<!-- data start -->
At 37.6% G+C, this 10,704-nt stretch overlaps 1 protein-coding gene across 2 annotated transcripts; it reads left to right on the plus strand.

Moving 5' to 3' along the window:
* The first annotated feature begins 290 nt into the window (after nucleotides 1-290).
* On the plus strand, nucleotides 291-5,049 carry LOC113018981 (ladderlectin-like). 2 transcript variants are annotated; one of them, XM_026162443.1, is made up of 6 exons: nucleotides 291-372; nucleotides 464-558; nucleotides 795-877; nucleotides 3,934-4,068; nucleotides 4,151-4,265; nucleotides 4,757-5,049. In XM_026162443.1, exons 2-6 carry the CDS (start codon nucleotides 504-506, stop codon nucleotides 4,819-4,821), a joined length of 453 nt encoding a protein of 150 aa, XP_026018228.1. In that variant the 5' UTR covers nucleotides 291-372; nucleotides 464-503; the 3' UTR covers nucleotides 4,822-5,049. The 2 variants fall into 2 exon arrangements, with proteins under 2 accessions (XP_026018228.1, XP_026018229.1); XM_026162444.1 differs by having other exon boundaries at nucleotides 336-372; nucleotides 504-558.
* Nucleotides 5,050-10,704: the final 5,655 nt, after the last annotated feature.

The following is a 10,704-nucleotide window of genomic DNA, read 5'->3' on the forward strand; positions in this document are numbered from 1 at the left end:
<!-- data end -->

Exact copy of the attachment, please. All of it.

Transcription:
At 37.6% G+C, this 10,704-nt stretch overlaps 1 protein-coding gene across 2 annotated transcripts; it reads left to right on the plus strand.

Moving 5' to 3' along the window:
* The first annotated feature begins 290 nt into the window (after nucleotides 1-290).
* On the plus strand, nucleotides 291-5,049 carry LOC113018981 (ladderlectin-like). 2 transcript variants are annotated; one of them, XM_026162443.1, is made up of 6 exons: nucleotides 291-372; nucleotides 464-558; nucleotides 795-877; nucleotides 3,934-4,068; nucleotides 4,151-4,265; nucleotides 4,757-5,049. In XM_026162443.1, exons 2-6 carry the CDS (start codon nucleotides 504-506, stop codon nucleotides 4,819-4,821), a joined length of 453 nt encoding a protein of 150 aa, XP_026018228.1. In that variant the 5' UTR covers nucleotides 291-372; nucleotides 464-503; the 3' UTR covers nucleotides 4,822-5,049. The 2 variants fall into 2 exon arrangements, with proteins under 2 accessions (XP_026018228.1, XP_026018229.1); XM_026162444.1 differs by having other exon boundaries at nucleotides 336-372; nucleotides 504-558.
* Nucleotides 5,050-10,704: the final 5,655 nt, after the last annotated feature.

The following is a 10,704-nucleotide window of genomic DNA, read 5'->3' on the forward strand; positions in this document are numbered from 1 at the left end: